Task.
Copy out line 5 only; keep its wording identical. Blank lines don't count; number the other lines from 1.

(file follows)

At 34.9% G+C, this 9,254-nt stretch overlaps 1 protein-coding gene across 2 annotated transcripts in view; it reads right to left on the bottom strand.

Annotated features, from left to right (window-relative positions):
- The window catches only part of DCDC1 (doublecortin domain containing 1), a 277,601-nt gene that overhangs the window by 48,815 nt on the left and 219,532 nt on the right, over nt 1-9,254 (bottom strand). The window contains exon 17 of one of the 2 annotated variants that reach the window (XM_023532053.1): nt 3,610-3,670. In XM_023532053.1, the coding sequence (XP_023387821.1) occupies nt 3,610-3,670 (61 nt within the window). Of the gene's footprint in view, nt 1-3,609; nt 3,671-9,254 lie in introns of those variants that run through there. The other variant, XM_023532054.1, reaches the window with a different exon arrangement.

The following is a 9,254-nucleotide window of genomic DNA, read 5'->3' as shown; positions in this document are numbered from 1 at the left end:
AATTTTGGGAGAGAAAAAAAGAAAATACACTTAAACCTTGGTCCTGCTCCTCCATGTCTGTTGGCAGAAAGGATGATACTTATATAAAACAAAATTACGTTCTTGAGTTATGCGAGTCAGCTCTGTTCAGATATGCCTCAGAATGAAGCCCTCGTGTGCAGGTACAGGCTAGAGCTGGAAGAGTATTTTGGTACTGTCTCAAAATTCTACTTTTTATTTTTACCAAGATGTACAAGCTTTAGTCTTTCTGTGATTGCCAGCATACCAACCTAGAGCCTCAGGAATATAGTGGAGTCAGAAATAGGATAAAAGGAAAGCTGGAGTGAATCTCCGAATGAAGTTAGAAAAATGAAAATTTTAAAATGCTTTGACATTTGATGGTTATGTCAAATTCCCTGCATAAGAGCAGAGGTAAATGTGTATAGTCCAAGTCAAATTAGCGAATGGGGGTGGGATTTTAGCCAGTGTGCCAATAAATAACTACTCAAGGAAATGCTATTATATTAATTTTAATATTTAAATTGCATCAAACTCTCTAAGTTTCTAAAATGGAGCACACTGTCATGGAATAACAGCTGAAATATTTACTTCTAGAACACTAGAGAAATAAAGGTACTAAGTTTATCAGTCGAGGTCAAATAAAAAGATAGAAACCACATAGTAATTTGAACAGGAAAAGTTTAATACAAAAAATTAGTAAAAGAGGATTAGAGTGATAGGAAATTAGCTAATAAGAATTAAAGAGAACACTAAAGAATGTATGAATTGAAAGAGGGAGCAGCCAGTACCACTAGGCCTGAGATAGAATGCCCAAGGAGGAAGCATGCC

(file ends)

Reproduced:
AATTTTGGGAGAGAAAAAAAGAAAATACACTTAAACCTTGGTCCTGCTCCTCCATGTCTGTTGGCAGAAAGGATGATACTTATATAAAACAAAATTACGTTCTTGAGTTATGCGAGTCAGCTCTGTTCAGATATGCCTCAGAATGAAGCCCTCGTGTGCAGGTACAGGCTAGAGCTGGAAGAGTATTTTGGTACTGTCTCAAAATTCTACTTTTTATTTTTACCAAGATGTACAAGCTTTAGTCTTTCTGTGATTGCCAGCATACCAACCTAGAGCCTCAGGAATATAGTGGAGTCAGAAATAGGATAAAAGGAAAGCTGGAGTGAATCTCCGAATGAAGTTAGAAAAATGAAAATTTTAAAATGCTTTGACATTTGATGGTTATGTCAAATTCCCTGCATAAGAGCAGAGGTAAATGTGTATAGTCCAAGTCAAATTAGCGAATGGGGGTGGGATTTTAGCCAGTGTGCCAATAAATAACTACTCAAGGAAATGCTATTATATTAATTTTAATATTTAAATTGCATCAAACTCTCTAAGTTTCTAAAATGGAGCACACTGTCATGGAATAACAGCTGAAATATTTACTTCTAGAACACTAGAGAAATAAAGGTACTAAGTTTATCAGTCGAGGTCAAATAAAAAGATAGAAACCACATAGTAATTTGAACAGGAAAAGTTTAATACAAAAAATTAGTAAAAGAGGATTAGAGTGATAGGAAATTAGCTAATAAGAATTAAAGAGAACACTAAAGAATGTATGAATTGAAAGAGGGAGCAGCCAGTACCACTAGGCCTGAGATAGAATGCCCAAGGAGGAAGCATGCC